So unique is the comic book medium and the superhero genre, there are things people say in comics that you're not likely to read anywhere else.
In fact, during some periods, most of what comic book characters say isn't something you'd hear or read anywhere else. Unless the book is by Brian Michael Bendis, in which case the dialog could resemble any conversation you might overhear between two dim-witted and severely hard of hearing people trapped in a broken elevator.
"I said, 'push it'."
"The button. Which button?"
"What do you mean 'which button'? Any button."
"What good will that do?"
"I don't know. Just push it."
"Why don't you?"
"Why don't I what?"
But I'm here today not to damn the prosaic but to praise the dynamic, specifically, the prose of the Silver and Bronze Ages.
I'm accepting nominations from you, the loyal readership, so please dig out your favorite nugget and submit it. The rules are as follows:
- It must be from the Silver or Bronze Ages (meaning between the years 1955 and 1986, after the appearance of the Silver Age Flash and before the original Crisis).
- It must be from a word balloon or thought balloon; narration boxes are not eligible.
- It may be more than one sentence, but not more than one panel's worth of the balloons.
- If possible, tell us who said it and in what comic.
- Explication of the virtues of your nominee will be appreciated.
- Preference will be given to quotes that are intrinsically stupid or bizarre, and not merely odd-sounding because they are deprived of context.
This will be an on-going project and once I've gathered enough submissions, we'll have a poll to determine the top Silver/Bronze Age quotes. If I get lots of submissions, I may sort them into categories; we'll see.
To give you a flavor of what I'm looking for, let's start with some of my own nominations:
1. "A manganese paravane! Because there's no time for anything else!" Metamorpho.
There's just an entire world of assumptions and enigmas wrapped up in this little package. Who thinks in terms of paravanes, let alone refers to them the way you and I would a paper clip or a coathanger? Why choose magnanese to make one? Is it one of the principal exports of Bolivia or I am confusing it with bauxite? Why does it take less time to turn oneself into a manganese paravane than anything else?
Metamorpho stories are full of such bizarre chestnuts and this one pretty much represents them all.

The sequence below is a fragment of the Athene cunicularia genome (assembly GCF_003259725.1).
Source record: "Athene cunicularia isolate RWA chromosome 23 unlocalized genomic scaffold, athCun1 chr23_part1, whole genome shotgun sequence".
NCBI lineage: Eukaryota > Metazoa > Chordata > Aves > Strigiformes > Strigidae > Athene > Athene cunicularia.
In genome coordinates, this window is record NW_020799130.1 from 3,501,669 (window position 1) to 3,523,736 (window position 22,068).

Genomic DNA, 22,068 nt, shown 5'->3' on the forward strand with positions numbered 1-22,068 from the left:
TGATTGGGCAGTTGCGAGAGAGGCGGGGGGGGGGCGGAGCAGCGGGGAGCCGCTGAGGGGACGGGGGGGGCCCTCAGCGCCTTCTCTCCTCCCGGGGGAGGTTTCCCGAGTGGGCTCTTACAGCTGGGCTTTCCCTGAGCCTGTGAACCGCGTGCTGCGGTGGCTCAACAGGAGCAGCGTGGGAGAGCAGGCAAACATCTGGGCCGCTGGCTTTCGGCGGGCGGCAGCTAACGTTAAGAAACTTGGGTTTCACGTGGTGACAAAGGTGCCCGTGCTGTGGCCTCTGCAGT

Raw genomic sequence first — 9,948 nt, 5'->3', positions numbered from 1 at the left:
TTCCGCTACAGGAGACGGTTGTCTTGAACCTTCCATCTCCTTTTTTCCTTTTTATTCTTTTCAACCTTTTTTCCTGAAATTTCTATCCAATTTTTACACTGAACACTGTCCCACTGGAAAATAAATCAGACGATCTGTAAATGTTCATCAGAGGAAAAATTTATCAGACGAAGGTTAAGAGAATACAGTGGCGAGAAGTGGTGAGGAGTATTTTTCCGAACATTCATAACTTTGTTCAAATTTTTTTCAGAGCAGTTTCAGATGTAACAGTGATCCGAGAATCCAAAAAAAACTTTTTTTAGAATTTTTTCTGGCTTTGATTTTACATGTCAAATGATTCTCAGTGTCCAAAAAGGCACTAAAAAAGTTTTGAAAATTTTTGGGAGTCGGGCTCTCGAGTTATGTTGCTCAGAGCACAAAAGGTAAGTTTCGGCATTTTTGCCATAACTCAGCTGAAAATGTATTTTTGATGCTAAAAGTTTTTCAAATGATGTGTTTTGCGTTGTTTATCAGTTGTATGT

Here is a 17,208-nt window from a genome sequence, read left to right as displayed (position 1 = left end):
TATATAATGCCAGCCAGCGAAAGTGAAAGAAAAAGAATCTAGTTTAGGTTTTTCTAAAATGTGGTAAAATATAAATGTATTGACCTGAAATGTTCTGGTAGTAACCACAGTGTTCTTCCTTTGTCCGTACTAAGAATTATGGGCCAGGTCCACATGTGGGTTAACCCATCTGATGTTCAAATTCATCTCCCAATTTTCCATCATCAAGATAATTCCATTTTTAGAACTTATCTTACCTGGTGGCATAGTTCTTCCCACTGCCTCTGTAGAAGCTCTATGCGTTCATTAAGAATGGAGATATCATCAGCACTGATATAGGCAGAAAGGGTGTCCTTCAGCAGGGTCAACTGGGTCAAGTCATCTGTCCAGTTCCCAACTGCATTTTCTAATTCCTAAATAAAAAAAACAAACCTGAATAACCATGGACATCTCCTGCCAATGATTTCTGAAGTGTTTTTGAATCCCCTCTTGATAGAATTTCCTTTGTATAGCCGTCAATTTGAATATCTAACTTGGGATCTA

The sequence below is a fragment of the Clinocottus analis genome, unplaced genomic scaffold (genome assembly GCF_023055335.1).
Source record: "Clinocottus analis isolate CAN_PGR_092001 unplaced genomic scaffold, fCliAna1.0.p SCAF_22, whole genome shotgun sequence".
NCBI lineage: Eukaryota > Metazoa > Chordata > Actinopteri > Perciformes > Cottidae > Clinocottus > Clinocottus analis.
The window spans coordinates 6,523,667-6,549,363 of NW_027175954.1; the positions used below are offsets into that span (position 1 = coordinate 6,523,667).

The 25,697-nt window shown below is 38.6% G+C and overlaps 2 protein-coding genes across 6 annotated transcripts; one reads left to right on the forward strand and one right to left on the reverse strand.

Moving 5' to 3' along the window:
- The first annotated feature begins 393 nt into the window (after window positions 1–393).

2. "Jonathan is a quiet-spoken young farmer who loves the girl, but he's getting severe competition from Gregg Halliday, a handsome smooth banker, who recently arrived in Smallville. The pity of it is that the banker is really a swindler who has hidden stolen bonds in a secret hiding place inside that statue of himself." Jor-El.
In most fiction, exposition is the coffee that helps keeps the plot zipping along. But the Silver Age didn't drink coffee; it drank only dark roast Columbian triple espressos with 8 packs of raw cane sugar per demitasse. There's more action represented in this one word balloon than in issues 0, 1, & 2 of the new Justice League of America and more questions raised than at a Marvel stockholders meeting. Why does Gregg spell his name with an extra G; is he actually from the planet Carggg? Where does Jor-El find time in his busy schedule of doom-warning to spy on Kansasites? Do alien cultures lack telenovellas, and instead use some impossible translight observational technology to watch The Real World: Earth, and, if so, are they secretly responsible for Judd Winick's continued employment?
Oh, and, of course, twenty-something bankers recently arrived in small farming communities who've already erected FRAKKING STATUES OF THEMSELVES IN TOWN. It's remarkable how often statues are a plot device in Silver and Bronze age stories....
3. "To prove how much I love you, I'm feeding the ostrich my old Superman pictures." Lois Lane.
That's how I always prove my love: by feeding pictures of my old boyfriends to ostriches. No one phrase could adequately represent the absurdity of the entire French Farce/ Love Polygon approach to the Superman mythos that was the Silver Age. But this comes close.
4. "What's that, Commissioner? A caveman -- sheathed in ice -- flying over the city? We'll be there right away!" Batman.
As previously discussed.
Anyway, you get the idea. Nominations are now being accepted!